The North Carolina Court of Appeals [official website] on Tuesday ruled [opinion, PDF] that a North Carolina law [text] prohibiting registered sex offenders from commercial social networking websites accessible by children, such as Facebook and Myspace, is unconstitutional. In a unanimous opinion, the court found [AP report] that the law "arbitrarily burdens" registered sex offenders by preventing a wide range of communication and expressive activity without achieving its goal to protect children from contact with sexual predators. North Carolina requires [NC Gen Stat § 14-208.7] all persons convicted after January 1996 of sexually violent offenses or offenses against minors to register as sex offenders, and the registration must be maintained for a period of at least 30 years.
The rights of convicted sex offenders have been the subject of many constitution-based lawsuits.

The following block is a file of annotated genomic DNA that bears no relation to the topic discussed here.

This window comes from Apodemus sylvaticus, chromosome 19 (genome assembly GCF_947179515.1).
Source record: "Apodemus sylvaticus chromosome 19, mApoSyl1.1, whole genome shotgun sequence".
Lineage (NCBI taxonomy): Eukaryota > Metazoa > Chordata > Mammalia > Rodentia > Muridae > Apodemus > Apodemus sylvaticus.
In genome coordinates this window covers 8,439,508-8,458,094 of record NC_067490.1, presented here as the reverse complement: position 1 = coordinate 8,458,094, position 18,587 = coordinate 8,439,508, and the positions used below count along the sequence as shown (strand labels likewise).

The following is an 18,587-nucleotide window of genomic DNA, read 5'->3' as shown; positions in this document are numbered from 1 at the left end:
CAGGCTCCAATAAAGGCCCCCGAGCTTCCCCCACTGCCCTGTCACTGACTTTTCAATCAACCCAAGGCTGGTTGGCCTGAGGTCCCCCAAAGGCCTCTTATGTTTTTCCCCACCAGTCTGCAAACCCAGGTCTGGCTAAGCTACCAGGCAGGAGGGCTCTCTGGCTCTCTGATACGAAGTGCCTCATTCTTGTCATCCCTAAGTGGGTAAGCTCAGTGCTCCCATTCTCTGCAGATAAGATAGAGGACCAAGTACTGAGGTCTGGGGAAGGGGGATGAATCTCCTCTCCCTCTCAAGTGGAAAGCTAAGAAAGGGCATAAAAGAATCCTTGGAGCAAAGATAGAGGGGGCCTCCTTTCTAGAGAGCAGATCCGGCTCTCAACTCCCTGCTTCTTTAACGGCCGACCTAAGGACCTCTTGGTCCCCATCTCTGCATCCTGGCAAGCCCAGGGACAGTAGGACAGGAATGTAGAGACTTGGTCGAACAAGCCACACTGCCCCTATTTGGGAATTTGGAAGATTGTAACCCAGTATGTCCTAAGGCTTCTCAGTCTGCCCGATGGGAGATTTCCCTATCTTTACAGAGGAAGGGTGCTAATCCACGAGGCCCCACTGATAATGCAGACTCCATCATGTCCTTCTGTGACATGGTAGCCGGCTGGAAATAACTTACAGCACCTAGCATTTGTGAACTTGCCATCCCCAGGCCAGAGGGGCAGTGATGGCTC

In January the US Court of Appeals for the Seventh Circuit [official website] struck down an Indiana law that prohibits sex offenders from joining social networking websites, stating that the law targeted free speech and thus deserved careful scrutiny, a standard which it did not meet. In October a California resident sued [JURIST report] four Orange County cities over sex offender ordinances. In August of last year a federal appeals court struck down [JURIST report] the Indiana sex offender registry saying it violated due process. In January of last year the US Supreme Court [official website] ruled 7-2 [JURIST report] that people who were convicted of sex offenses before the enactment of the federal Sex Offender Registration and Notification Act [final guidelines, PDF] did not have to register under the act until the attorney general validly specified that the provisions applied to them. A few days earlier, a federal appeals court struck down [JURIST report] a city ordinance that banned sex offenders from libraries in Albuquerque, New Mexico.